Sealing up gaps, cracks, and openings in your home’s walls and ceilings can be one of the best payback and highest-ROI energy savings measures you can do.
Part of air sealing includes sealing up behind standard electrical outlets that you have in the wall. Most likely, all of these openings (when you take the outlet cover off) are unsealed holes that go directly into your wall.
This means that the conditioned air (heated or cooled air alike) that you work hard to pay for through your utility bill quickly escapes out through the walls. Or more specifically and as we learn in BPI energy auditor training (thermodynamics) – hot moves to cold. This means:
- In the winter the hot air you pay to heat escapes outward, into the colder outside air.
- In the summer we reverse this – the hot air is infiltrating into your house, making your air conditioner work that much harder.
It’s important to note that air sealing only really directly affects your HVAC (heating and cooling). By sealing up the house tighter, the HVAC system doesn’t have to work as hard.
Outlet Insulator Calculator Details
I wanted to build a calculator that shows roughly what you can save by installing these outlet insulator gaskets. They are cheap, install quickly (as a DIY), and while they may not make a massive dent in your energy bill, it’s really hard to beat the return on investment (as you’ll see).
I also love finance and the investing side of sustainability, so I built in a 10 year Return on Investment calculation, which includes inflation adjustments as well.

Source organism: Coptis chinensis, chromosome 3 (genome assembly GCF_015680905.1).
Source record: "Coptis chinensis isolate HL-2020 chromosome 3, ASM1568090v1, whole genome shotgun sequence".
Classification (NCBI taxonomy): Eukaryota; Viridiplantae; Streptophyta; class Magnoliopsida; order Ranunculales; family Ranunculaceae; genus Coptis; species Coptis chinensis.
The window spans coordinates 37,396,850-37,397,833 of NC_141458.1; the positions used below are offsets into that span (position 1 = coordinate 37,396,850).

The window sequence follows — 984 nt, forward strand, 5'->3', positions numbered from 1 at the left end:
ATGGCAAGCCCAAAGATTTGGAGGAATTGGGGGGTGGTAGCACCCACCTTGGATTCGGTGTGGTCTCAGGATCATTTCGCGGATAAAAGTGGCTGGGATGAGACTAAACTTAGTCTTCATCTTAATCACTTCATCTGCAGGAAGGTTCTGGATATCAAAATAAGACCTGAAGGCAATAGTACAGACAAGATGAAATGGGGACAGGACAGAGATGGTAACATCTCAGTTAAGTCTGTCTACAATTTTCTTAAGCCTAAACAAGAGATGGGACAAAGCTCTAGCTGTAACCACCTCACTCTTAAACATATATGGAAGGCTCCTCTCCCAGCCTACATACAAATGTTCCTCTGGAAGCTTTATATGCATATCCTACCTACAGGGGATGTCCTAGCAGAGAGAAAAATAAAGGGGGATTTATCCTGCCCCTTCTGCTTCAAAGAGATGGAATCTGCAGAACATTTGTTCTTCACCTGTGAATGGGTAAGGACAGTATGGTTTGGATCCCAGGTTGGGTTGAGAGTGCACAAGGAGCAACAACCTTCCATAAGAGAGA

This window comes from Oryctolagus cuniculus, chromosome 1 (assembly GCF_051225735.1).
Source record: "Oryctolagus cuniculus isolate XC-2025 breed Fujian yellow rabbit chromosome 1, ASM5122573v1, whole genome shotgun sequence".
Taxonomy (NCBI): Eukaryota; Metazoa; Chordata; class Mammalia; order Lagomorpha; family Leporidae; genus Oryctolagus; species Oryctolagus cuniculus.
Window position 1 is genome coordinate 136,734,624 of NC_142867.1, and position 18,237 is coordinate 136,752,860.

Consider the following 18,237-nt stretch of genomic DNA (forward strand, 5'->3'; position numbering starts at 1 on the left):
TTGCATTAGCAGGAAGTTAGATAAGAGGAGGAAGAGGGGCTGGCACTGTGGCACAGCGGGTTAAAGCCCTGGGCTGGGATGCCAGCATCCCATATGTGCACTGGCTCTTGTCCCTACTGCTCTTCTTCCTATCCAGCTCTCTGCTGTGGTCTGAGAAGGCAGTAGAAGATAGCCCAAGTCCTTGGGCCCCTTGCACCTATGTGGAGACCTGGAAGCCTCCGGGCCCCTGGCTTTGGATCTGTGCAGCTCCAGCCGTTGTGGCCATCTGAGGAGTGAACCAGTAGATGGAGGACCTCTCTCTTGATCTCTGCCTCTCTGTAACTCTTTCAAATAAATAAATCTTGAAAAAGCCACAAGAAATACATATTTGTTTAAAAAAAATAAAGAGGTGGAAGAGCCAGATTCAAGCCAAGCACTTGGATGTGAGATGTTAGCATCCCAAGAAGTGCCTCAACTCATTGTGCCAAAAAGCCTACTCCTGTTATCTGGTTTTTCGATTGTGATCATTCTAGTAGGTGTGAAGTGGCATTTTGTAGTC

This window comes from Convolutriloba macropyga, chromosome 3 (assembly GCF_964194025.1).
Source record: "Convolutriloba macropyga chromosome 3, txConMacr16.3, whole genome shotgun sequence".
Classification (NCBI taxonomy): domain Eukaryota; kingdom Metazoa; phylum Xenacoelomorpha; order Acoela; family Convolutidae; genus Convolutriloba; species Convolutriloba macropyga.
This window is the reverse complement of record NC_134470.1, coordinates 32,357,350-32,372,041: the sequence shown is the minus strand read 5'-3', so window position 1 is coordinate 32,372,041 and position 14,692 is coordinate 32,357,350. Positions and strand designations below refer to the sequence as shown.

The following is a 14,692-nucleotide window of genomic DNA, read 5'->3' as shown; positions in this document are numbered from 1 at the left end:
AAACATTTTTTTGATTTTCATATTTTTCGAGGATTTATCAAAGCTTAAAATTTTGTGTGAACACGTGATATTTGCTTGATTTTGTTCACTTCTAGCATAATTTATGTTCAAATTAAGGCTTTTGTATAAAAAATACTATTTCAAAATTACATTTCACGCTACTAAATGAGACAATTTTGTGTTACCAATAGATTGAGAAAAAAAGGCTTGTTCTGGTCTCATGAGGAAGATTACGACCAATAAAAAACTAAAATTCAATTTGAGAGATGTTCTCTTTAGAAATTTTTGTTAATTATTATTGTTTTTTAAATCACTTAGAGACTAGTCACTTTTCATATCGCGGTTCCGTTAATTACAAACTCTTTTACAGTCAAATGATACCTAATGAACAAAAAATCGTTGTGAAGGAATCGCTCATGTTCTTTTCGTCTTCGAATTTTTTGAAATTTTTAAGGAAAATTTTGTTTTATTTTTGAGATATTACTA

In reality, you probably won’t save more than 1% to 4% of your energy bill by doing this, but again the ROI is truly outstanding. You might be shocked at how many outlets (effectively holes in the wall) you have in your house. It really adds up.
You can also see the total square footage of openings you have between them all added up. In most cases, it’s like having a small window open 24/7.
With that, give it a try!
How Do You Install These Insulator Gaskets and Use The Calculator?
I made a video here going through the calculator, and going over how to count up and install these gasket insulator pads in your own home. Check it out here –
Where Do You Buy Outlet Insulator Gaskets?
The best place to buy them is on Amazon. For convenience, here is the link directly to the page to buy these (we get a tiny commission with this link).
I’ve bought these insulator packs multiple times for my own netzero home renovation and air sealing projects.
Do you want to learn more about these outlet insulators, including what the installation looks like? We wrote up a pretty good (we think) article here on it. Good luck with it and happy energy savings!